DETROIT – The owner of the Madison Heights building linked to green ooze that seeped onto I-696 has finally started to clean up his worrisome Detroit property after months of pressure from city and state officials.
The battle between Gary Sayers and officials has been going on for months. Officials with the Michigan Department of Environment, Great Lakes, and Energy and the city of Detroit have been working to get him to clean up his property on Commonwealth Street so important environmental testing can begin.
Officials said the mess, the debris and the trash is slowly being cleaned up at the site, which is just blocks from Henry Ford Hospital.
Crews were on the property this week with the goal of making it safe for testing.
EGLE and Detroit officials said Sayers ignored repeated calls about getting the work done over the last several months.
But when EGLE and Detroit teamed up to put the pressure on Sayers, it apparently worked.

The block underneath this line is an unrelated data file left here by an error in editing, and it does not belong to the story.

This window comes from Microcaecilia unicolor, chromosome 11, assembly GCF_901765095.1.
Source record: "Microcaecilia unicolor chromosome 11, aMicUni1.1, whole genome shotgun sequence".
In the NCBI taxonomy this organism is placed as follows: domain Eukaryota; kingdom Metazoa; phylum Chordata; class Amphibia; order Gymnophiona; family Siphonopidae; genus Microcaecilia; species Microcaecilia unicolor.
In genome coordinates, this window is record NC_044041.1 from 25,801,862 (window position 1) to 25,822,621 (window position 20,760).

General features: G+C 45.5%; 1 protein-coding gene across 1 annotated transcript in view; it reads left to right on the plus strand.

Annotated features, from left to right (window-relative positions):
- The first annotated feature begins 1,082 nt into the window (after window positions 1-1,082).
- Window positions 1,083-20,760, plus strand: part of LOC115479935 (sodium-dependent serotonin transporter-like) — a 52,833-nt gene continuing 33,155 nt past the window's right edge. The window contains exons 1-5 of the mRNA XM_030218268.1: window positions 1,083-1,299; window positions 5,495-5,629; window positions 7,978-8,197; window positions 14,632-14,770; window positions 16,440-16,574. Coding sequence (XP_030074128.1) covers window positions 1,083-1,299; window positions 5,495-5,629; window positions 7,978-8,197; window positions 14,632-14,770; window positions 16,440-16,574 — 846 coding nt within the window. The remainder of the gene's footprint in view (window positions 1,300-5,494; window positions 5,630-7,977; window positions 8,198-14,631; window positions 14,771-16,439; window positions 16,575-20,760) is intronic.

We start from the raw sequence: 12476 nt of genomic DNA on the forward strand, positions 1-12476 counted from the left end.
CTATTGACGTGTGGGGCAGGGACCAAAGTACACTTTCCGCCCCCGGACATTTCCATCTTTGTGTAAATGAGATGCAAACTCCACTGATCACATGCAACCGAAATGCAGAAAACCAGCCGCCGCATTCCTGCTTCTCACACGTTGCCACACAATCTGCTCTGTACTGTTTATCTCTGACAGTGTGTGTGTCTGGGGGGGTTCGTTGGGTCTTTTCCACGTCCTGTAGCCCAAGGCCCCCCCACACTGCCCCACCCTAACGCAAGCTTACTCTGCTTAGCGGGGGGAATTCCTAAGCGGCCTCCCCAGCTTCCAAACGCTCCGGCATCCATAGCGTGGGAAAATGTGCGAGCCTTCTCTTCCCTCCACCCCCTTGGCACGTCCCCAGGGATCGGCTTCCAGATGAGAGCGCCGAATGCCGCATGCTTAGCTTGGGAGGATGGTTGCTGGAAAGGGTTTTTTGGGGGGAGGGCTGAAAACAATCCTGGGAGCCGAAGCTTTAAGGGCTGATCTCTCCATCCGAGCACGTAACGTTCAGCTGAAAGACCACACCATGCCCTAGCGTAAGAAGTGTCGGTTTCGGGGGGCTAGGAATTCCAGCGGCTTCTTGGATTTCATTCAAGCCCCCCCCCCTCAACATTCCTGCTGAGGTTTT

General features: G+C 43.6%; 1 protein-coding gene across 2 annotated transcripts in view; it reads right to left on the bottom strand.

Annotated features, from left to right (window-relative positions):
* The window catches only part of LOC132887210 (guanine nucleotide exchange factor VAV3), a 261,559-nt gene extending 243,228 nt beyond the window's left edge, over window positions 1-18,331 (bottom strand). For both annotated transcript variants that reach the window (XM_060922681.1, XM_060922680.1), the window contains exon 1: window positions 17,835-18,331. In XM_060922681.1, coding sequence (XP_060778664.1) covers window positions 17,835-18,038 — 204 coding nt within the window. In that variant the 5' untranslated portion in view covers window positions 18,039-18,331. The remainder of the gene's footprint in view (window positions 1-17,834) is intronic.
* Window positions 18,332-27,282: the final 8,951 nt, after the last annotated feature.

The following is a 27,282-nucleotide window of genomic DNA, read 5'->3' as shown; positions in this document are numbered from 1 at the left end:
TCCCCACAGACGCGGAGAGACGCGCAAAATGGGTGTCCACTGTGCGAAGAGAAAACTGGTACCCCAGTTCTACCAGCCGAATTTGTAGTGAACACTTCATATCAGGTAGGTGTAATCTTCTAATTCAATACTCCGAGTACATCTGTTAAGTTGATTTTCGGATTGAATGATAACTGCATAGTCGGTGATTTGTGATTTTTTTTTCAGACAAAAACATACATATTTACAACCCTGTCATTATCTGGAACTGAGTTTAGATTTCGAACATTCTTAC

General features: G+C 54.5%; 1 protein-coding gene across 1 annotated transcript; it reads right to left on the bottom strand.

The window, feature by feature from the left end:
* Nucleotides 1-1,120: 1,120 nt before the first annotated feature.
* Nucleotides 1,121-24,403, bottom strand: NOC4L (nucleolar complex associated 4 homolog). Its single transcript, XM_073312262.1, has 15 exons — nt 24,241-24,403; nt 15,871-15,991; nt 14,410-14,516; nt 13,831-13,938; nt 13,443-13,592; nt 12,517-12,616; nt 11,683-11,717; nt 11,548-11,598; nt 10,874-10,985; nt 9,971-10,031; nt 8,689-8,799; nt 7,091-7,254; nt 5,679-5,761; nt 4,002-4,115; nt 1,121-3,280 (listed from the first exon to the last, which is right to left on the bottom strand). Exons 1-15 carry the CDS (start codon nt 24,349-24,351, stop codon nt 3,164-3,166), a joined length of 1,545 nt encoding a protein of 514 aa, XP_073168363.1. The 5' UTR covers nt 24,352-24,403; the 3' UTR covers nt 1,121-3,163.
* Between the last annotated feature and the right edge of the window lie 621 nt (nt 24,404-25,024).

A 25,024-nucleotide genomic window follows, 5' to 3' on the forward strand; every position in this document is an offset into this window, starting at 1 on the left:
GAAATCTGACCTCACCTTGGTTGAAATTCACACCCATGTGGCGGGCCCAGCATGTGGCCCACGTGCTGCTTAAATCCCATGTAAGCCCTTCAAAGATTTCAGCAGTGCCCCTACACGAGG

“Given the history of the Commonwealth site and EGLE’s commitment to protecting public health and the environment, it’s important for us to move forward with soil and groundwater testing,” an EGLE spokesperson told Help Me Hank. “Any clearing of debris on the property helps facilitate our ability to assess the site for possible contamination.”
Sayers is also battling state and city leaders in Madison Heights, where green ooze seeped from his building and onto I-696. That’s when Sayers’ environmental problems first hit the radar.
He has been in a battle to keep his building. Testing and cleanup at the Madison Heights site are ongoing.
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